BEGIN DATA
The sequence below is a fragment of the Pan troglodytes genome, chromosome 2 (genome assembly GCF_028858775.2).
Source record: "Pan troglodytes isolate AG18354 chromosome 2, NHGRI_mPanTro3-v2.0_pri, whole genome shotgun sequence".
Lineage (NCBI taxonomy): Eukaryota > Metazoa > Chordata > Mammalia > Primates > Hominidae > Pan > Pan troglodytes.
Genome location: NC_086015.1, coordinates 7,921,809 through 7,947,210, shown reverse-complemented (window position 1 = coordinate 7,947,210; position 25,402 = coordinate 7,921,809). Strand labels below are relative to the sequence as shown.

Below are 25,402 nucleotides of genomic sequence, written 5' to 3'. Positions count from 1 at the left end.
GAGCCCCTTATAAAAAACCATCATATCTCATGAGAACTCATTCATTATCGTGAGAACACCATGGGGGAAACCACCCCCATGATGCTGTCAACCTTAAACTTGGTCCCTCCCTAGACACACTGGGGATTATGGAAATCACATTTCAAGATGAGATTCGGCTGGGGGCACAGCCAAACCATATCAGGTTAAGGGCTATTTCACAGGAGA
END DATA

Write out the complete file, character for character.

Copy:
The sequence below is a fragment of the Pan troglodytes genome, chromosome 2 (genome assembly GCF_028858775.2).
Source record: "Pan troglodytes isolate AG18354 chromosome 2, NHGRI_mPanTro3-v2.0_pri, whole genome shotgun sequence".
Lineage (NCBI taxonomy): Eukaryota > Metazoa > Chordata > Mammalia > Primates > Hominidae > Pan > Pan troglodytes.
Genome location: NC_086015.1, coordinates 7,921,809 through 7,947,210, shown reverse-complemented (window position 1 = coordinate 7,947,210; position 25,402 = coordinate 7,921,809). Strand labels below are relative to the sequence as shown.

Below are 25,402 nucleotides of genomic sequence, written 5' to 3'. Positions count from 1 at the left end.
GAGCCCCTTATAAAAAACCATCATATCTCATGAGAACTCATTCATTATCGTGAGAACACCATGGGGGAAACCACCCCCATGATGCTGTCAACCTTAAACTTGGTCCCTCCCTAGACACACTGGGGATTATGGAAATCACATTTCAAGATGAGATTCGGCTGGGGGCACAGCCAAACCATATCAGGTTAAGGGCTATTTCACAGGAGA